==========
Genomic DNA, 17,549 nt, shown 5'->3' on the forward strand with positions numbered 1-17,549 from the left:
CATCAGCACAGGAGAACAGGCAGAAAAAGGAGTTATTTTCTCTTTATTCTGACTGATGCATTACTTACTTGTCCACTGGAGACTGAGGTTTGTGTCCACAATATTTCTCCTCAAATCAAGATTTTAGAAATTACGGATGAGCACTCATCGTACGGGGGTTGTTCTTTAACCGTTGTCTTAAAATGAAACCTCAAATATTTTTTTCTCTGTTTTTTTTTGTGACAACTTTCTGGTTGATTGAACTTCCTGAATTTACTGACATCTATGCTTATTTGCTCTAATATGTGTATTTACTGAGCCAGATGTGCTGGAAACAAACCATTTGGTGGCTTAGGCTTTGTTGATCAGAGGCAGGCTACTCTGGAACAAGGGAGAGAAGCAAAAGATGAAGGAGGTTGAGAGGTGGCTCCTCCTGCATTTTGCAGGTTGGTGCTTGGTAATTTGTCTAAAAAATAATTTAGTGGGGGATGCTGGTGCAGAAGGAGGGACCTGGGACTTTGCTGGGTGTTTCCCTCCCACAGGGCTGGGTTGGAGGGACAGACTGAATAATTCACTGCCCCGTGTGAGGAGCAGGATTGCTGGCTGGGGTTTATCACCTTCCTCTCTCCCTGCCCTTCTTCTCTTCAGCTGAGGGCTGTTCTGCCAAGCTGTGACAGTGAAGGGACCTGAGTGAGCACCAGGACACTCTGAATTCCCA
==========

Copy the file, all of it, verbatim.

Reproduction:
Genomic DNA, 17,549 nt, shown 5'->3' on the forward strand with positions numbered 1-17,549 from the left:
CATCAGCACAGGAGAACAGGCAGAAAAAGGAGTTATTTTCTCTTTATTCTGACTGATGCATTACTTACTTGTCCACTGGAGACTGAGGTTTGTGTCCACAATATTTCTCCTCAAATCAAGATTTTAGAAATTACGGATGAGCACTCATCGTACGGGGGTTGTTCTTTAACCGTTGTCTTAAAATGAAACCTCAAATATTTTTTTCTCTGTTTTTTTTTGTGACAACTTTCTGGTTGATTGAACTTCCTGAATTTACTGACATCTATGCTTATTTGCTCTAATATGTGTATTTACTGAGCCAGATGTGCTGGAAACAAACCATTTGGTGGCTTAGGCTTTGTTGATCAGAGGCAGGCTACTCTGGAACAAGGGAGAGAAGCAAAAGATGAAGGAGGTTGAGAGGTGGCTCCTCCTGCATTTTGCAGGTTGGTGCTTGGTAATTTGTCTAAAAAATAATTTAGTGGGGGATGCTGGTGCAGAAGGAGGGACCTGGGACTTTGCTGGGTGTTTCCCTCCCACAGGGCTGGGTTGGAGGGACAGACTGAATAATTCACTGCCCCGTGTGAGGAGCAGGATTGCTGGCTGGGGTTTATCACCTTCCTCTCTCCCTGCCCTTCTTCTCTTCAGCTGAGGGCTGTTCTGCCAAGCTGTGACAGTGAAGGGACCTGAGTGAGCACCAGGACACTCTGAATTCCCA